I got into an argument the other day over the application of laws: My contention is that if we’re going to make something a law, then it should be automatically enforced, period. Following the panoptic model, we’d use gradually improving surveillance–be it satellite, roadside, or even driver-to-driver–to ensure that if you drove recklessly, even if for a moment, you’d be penalized for it. No more discrimination, which might favor the “poor, pretty white woman” with nothing more than a warning, and no more margins with which to be that asshole causing a pile-up as the person navigates three lanes of traffic to get to an exit or cash lane he or she didn’t want to wait in line for. Bad drivers would soon be off the road, good drivers would be even more cautious, and everybody would be safer. (In turn, they’d also probably be faster.)
I was going to say that there should probably be extenuating exceptions, argued in court–but as I type it, I realize I can’t actually think of any. There’s no reason to break the speed limit, ever, and those who should–even if they’re rushing to a hospital–should probably still pay a fine for the disruption and danger they cause elsewhere. (This is similar to how ambulances work: the patient often pays for that undisputed service after the fact.)
Where we start to run into trouble is if a law is bad: When, say, the data is used not to lower speed limits so as to help avoid accidents, but so as to create money-making speed traps that catch regular drivers off-guard. Yes, a driver should be paying attention, even–or especially–on familiar terrain, but they also have a right to reasonable expectations. An absolute model like this would also require lawyers at the ready to contest the fundamental laws, or to help adjust them if they were proven to cause more harm than good, and now we’re stuck in the world of legislation, which hedges on everything and has little room for absolutes.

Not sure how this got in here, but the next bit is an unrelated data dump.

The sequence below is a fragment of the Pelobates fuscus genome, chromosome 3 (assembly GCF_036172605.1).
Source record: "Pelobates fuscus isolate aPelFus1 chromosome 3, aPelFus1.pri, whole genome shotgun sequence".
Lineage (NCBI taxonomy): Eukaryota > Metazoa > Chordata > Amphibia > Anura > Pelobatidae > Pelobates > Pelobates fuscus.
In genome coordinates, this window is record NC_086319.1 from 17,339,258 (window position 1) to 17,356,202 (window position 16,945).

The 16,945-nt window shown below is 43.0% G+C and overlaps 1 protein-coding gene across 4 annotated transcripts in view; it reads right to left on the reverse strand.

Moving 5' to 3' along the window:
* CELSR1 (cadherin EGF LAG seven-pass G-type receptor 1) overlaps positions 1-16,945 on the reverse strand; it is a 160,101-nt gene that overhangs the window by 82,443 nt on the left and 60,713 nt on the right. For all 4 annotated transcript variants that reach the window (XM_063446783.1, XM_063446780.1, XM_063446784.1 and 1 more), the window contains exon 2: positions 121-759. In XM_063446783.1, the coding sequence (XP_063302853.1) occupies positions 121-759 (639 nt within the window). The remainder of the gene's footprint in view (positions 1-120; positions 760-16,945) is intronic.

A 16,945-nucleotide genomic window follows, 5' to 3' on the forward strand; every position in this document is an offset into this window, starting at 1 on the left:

I say all of this because I was reading an interview with Barney Frank, and he points out that Bernie Sanders appealed to many young voters because he did take absolutes, even if he had no viable means of enforcing them. As Frank puts it:
His method was, “I’m gonna say what’s right, and say it and say it until people accept it.” That’s a more appealing posture if you don’t have anything seriously at stake.
Frank also disputes a major contention from Sanders is that “things were bad because people hadn’t been trying.” The truth, according to Frank, is hardly that simple. And yet–like the enforcement of laws–shouldn’t it be? We tangle ourselves up trying to pay off our taxes without triggering an audit because they’re almost intentionally overcomplicated, trying to account for every possible scenario. In trying to be fair to every party, they harm almost all of them. We allow judges to determine the sentence from within a preset range, which results in someone like Brock Turner getting the bare minimum, while an identical crime gets the maximum. How is this helpful?
If there are reasonable exceptions, they should be part of the law. If a law is filled with nothing but exemptions, it should probably not be a law. We can reach absolutes, but we have to want to do the work necessary to transition to them: I jaywalk because the law is not enforced, and I would stop if it were. Therefore, if jaywalking is something that should be stopped, it should be enforced. And if it is not, there should be no law that allows for it to be penalized. Vague, anodyne statements and rules befit politicians like Frank; there should be no room for them in the law. And the sooner we separate the two, the better.